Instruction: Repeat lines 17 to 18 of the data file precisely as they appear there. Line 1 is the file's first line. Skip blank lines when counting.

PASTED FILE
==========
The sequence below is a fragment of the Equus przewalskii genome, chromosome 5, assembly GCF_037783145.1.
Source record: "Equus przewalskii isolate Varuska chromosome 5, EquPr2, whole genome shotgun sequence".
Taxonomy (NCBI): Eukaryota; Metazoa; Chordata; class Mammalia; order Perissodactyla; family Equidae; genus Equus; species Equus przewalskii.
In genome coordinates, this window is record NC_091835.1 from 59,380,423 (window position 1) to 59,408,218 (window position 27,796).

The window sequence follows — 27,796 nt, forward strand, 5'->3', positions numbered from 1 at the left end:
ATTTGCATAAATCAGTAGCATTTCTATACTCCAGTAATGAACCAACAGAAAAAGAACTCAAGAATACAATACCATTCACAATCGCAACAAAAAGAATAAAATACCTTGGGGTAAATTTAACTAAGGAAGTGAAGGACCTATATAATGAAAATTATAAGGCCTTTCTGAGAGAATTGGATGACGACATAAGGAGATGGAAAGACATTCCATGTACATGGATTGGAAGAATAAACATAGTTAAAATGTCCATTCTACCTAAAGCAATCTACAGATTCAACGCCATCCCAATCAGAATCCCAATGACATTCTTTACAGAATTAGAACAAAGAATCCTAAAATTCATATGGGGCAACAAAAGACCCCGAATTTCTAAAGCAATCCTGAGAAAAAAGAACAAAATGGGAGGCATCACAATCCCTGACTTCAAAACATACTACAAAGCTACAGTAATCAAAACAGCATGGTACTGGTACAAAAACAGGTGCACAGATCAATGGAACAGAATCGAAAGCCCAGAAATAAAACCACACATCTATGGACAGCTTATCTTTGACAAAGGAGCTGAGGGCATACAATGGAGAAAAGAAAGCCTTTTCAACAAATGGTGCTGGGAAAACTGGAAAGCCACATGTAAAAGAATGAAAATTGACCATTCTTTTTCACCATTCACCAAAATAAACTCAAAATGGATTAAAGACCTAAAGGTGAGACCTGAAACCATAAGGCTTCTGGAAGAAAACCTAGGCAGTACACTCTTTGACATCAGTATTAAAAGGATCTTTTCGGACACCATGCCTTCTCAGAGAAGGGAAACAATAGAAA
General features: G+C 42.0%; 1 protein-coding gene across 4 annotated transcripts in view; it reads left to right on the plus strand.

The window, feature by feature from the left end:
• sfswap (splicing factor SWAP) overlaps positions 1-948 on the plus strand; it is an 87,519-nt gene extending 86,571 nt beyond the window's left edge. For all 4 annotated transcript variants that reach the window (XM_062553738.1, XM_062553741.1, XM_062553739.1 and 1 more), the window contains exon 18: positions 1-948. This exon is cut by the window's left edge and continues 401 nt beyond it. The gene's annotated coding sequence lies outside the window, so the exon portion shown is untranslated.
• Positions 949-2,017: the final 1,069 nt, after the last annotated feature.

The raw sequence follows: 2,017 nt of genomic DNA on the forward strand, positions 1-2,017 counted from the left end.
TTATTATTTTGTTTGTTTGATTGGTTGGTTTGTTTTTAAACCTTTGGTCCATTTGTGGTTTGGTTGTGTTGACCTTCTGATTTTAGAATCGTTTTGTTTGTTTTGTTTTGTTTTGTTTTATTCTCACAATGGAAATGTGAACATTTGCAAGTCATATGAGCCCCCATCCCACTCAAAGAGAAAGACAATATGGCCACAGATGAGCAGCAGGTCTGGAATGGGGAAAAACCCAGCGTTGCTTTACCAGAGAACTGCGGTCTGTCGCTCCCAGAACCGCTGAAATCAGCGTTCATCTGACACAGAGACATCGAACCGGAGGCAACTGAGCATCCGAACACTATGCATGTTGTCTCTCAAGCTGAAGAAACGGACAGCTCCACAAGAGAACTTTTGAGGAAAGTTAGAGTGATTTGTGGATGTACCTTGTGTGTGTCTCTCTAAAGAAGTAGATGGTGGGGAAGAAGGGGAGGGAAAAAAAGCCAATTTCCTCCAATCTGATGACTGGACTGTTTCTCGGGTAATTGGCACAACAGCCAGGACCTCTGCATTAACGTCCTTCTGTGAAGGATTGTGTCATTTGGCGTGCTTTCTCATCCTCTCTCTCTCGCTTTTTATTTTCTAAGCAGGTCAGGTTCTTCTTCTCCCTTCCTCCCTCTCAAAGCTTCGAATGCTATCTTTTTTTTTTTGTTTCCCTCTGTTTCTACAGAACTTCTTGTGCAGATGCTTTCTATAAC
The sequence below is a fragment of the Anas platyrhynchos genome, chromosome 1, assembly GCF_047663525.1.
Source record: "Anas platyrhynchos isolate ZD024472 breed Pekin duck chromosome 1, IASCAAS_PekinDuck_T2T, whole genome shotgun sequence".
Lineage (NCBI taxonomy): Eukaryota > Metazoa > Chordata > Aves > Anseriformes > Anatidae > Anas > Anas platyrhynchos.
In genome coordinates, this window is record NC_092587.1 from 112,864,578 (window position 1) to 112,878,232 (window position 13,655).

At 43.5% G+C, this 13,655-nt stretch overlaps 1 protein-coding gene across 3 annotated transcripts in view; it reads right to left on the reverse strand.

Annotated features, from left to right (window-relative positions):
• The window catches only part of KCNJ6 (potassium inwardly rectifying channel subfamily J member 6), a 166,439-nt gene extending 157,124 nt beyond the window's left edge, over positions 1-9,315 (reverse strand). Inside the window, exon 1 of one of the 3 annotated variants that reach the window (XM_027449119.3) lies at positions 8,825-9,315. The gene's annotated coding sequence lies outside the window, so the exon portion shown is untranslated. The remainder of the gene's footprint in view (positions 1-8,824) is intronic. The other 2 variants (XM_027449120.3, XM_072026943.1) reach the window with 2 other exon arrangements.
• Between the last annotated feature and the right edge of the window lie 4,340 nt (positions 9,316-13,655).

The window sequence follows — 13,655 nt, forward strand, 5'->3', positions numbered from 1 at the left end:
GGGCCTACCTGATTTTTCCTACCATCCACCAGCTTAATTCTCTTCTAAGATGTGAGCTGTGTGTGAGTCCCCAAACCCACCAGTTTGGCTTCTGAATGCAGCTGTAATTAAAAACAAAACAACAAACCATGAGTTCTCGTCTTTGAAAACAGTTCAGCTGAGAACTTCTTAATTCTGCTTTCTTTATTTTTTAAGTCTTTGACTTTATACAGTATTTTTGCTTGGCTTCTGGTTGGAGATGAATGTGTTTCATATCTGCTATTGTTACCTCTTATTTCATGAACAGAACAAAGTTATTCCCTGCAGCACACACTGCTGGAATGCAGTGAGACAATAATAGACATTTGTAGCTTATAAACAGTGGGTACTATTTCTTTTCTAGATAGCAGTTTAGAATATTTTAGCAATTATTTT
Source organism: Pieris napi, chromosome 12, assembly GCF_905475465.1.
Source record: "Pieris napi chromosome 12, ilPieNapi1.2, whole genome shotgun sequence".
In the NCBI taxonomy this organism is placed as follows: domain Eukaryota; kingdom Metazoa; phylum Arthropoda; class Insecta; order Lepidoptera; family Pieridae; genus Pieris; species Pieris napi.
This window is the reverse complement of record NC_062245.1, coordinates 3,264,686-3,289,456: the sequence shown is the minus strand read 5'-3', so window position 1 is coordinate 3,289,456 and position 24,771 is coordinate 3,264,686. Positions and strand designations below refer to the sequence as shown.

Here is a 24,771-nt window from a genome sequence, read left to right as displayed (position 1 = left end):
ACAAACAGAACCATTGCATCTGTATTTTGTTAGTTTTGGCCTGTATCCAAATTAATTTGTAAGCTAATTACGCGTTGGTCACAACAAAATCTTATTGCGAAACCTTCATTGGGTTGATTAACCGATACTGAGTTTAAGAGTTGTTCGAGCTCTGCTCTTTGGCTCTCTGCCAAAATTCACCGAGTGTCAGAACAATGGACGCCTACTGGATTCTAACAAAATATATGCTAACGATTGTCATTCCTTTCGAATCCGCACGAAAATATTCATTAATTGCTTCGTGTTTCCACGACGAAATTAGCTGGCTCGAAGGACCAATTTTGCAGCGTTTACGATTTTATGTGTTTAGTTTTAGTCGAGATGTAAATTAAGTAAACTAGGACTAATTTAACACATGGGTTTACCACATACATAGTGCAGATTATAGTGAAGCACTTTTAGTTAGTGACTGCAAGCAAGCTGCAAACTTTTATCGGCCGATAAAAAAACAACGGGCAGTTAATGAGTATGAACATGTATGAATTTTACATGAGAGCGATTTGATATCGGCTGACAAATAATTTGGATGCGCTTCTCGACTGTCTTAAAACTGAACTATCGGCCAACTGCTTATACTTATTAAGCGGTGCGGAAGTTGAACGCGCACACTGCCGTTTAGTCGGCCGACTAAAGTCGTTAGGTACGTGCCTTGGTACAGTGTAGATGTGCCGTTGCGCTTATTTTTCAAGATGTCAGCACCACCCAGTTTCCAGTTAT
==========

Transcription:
At 43.5% G+C, this 13,655-nt stretch overlaps 1 protein-coding gene across 3 annotated transcripts in view; it reads right to left on the reverse strand.

Annotated features, from left to right (window-relative positions):